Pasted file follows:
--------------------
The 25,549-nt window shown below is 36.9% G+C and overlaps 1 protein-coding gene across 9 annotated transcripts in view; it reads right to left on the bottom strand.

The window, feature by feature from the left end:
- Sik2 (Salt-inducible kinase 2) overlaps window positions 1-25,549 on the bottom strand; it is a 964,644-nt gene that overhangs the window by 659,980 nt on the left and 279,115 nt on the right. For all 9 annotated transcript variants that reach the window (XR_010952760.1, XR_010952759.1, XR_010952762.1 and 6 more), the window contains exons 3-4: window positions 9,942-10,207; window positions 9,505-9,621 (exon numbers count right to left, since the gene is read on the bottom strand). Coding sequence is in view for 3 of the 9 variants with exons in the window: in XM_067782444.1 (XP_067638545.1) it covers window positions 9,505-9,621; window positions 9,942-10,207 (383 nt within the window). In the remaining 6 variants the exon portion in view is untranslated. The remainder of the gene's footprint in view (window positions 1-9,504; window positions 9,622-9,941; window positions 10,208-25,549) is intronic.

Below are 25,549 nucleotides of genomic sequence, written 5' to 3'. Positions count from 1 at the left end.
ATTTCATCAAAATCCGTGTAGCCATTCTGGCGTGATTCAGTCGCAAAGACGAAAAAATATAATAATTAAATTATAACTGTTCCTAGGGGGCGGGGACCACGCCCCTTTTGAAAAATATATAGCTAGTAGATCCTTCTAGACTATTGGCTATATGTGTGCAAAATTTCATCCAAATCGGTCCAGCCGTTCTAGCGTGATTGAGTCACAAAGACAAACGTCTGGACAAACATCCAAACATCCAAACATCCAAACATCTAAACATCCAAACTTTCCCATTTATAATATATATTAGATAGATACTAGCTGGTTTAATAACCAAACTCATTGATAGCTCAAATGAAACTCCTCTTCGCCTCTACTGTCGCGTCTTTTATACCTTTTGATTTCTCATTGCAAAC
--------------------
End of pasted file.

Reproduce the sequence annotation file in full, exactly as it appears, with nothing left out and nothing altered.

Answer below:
The 25,549-nt window shown below is 36.9% G+C and overlaps 1 protein-coding gene across 9 annotated transcripts in view; it reads right to left on the bottom strand.

The window, feature by feature from the left end:
- Sik2 (Salt-inducible kinase 2) overlaps window positions 1-25,549 on the bottom strand; it is a 964,644-nt gene that overhangs the window by 659,980 nt on the left and 279,115 nt on the right. For all 9 annotated transcript variants that reach the window (XR_010952760.1, XR_010952759.1, XR_010952762.1 and 6 more), the window contains exons 3-4: window positions 9,942-10,207; window positions 9,505-9,621 (exon numbers count right to left, since the gene is read on the bottom strand). Coding sequence is in view for 3 of the 9 variants with exons in the window: in XM_067782444.1 (XP_067638545.1) it covers window positions 9,505-9,621; window positions 9,942-10,207 (383 nt within the window). In the remaining 6 variants the exon portion in view is untranslated. The remainder of the gene's footprint in view (window positions 1-9,504; window positions 9,622-9,941; window positions 10,208-25,549) is intronic.

Below are 25,549 nucleotides of genomic sequence, written 5' to 3'. Positions count from 1 at the left end.
ATTTCATCAAAATCCGTGTAGCCATTCTGGCGTGATTCAGTCGCAAAGACGAAAAAATATAATAATTAAATTATAACTGTTCCTAGGGGGCGGGGACCACGCCCCTTTTGAAAAATATATAGCTAGTAGATCCTTCTAGACTATTGGCTATATGTGTGCAAAATTTCATCCAAATCGGTCCAGCCGTTCTAGCGTGATTGAGTCACAAAGACAAACGTCTGGACAAACATCCAAACATCCAAACATCCAAACATCTAAACATCCAAACTTTCCCATTTATAATATATATTAGATAGATACTAGCTGGTTTAATAACCAAACTCATTGATAGCTCAAATGAAACTCCTCTTCGCCTCTACTGTCGCGTCTTTTATACCTTTTGATTTCTCATTGCAAAC